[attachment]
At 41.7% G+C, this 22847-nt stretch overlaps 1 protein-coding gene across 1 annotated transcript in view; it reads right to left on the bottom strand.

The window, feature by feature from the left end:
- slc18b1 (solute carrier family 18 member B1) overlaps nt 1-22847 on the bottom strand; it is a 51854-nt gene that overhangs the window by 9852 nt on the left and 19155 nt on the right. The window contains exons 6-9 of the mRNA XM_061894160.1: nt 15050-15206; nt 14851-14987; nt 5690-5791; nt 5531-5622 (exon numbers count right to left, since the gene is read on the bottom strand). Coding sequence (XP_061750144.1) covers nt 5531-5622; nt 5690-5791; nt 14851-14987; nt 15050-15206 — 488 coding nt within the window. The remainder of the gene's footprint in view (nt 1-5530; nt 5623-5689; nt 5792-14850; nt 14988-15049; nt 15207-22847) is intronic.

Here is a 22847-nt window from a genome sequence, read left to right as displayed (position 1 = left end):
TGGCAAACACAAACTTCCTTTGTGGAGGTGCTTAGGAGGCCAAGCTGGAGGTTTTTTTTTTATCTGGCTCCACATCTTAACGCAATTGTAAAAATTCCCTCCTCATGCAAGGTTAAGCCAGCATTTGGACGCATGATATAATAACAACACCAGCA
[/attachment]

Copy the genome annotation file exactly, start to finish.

At 41.7% G+C, this 22847-nt stretch overlaps 1 protein-coding gene across 1 annotated transcript in view; it reads right to left on the bottom strand.

The window, feature by feature from the left end:
- slc18b1 (solute carrier family 18 member B1) overlaps nt 1-22847 on the bottom strand; it is a 51854-nt gene that overhangs the window by 9852 nt on the left and 19155 nt on the right. The window contains exons 6-9 of the mRNA XM_061894160.1: nt 15050-15206; nt 14851-14987; nt 5690-5791; nt 5531-5622 (exon numbers count right to left, since the gene is read on the bottom strand). Coding sequence (XP_061750144.1) covers nt 5531-5622; nt 5690-5791; nt 14851-14987; nt 15050-15206 — 488 coding nt within the window. The remainder of the gene's footprint in view (nt 1-5530; nt 5623-5689; nt 5792-14850; nt 14988-15049; nt 15207-22847) is intronic.

Here is a 22847-nt window from a genome sequence, read left to right as displayed (position 1 = left end):
TGGCAAACACAAACTTCCTTTGTGGAGGTGCTTAGGAGGCCAAGCTGGAGGTTTTTTTTTTATCTGGCTCCACATCTTAACGCAATTGTAAAAATTCCCTCCTCATGCAAGGTTAAGCCAGCATTTGGACGCATGATATAATAACAACACCAGCA